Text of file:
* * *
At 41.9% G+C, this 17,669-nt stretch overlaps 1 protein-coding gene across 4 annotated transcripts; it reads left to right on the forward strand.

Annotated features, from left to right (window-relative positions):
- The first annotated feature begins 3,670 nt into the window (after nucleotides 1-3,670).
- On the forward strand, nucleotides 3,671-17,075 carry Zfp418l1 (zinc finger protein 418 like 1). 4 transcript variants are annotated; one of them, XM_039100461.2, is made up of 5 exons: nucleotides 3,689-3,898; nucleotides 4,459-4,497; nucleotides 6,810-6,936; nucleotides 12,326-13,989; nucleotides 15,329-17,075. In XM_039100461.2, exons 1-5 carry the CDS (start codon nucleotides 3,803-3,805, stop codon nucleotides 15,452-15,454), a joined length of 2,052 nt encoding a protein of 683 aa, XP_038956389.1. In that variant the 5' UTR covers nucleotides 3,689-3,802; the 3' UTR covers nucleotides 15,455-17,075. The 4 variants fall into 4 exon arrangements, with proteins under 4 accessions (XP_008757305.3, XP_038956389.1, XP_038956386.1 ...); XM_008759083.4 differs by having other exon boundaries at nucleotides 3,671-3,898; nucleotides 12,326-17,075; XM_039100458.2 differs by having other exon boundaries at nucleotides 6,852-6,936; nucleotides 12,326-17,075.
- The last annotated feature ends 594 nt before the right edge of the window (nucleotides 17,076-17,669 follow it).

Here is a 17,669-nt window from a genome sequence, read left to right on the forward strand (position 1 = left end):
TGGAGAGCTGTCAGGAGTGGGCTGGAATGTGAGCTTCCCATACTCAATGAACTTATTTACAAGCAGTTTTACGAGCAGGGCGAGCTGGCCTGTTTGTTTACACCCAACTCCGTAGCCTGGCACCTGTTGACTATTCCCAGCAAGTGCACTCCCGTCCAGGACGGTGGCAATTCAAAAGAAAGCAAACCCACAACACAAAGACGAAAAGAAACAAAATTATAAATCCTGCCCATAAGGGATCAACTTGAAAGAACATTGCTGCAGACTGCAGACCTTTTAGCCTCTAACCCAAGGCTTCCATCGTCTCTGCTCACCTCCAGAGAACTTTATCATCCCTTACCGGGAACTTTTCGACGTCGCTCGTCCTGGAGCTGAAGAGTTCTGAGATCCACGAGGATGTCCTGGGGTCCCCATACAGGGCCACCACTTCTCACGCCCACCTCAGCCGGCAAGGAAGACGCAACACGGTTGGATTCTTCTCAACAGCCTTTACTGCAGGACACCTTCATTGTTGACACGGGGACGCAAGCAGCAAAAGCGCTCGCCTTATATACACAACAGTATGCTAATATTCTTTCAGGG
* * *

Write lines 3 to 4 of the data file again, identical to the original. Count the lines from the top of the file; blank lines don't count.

- The first annotated feature begins 3,670 nt into the window (after nucleotides 1-3,670).
- On the forward strand, nucleotides 3,671-17,075 carry Zfp418l1 (zinc finger protein 418 like 1). 4 transcript variants are annotated; one of them, XM_039100461.2, is made up of 5 exons: nucleotides 3,689-3,898; nucleotides 4,459-4,497; nucleotides 6,810-6,936; nucleotides 12,326-13,989; nucleotides 15,329-17,075. In XM_039100461.2, exons 1-5 carry the CDS (start codon nucleotides 3,803-3,805, stop codon nucleotides 15,452-15,454), a joined length of 2,052 nt encoding a protein of 683 aa, XP_038956389.1. In that variant the 5' UTR covers nucleotides 3,689-3,802; the 3' UTR covers nucleotides 15,455-17,075. The 4 variants fall into 4 exon arrangements, with proteins under 4 accessions (XP_008757305.3, XP_038956389.1, XP_038956386.1 ...); XM_008759083.4 differs by having other exon boundaries at nucleotides 3,671-3,898; nucleotides 12,326-17,075; XM_039100458.2 differs by having other exon boundaries at nucleotides 6,852-6,936; nucleotides 12,326-17,075.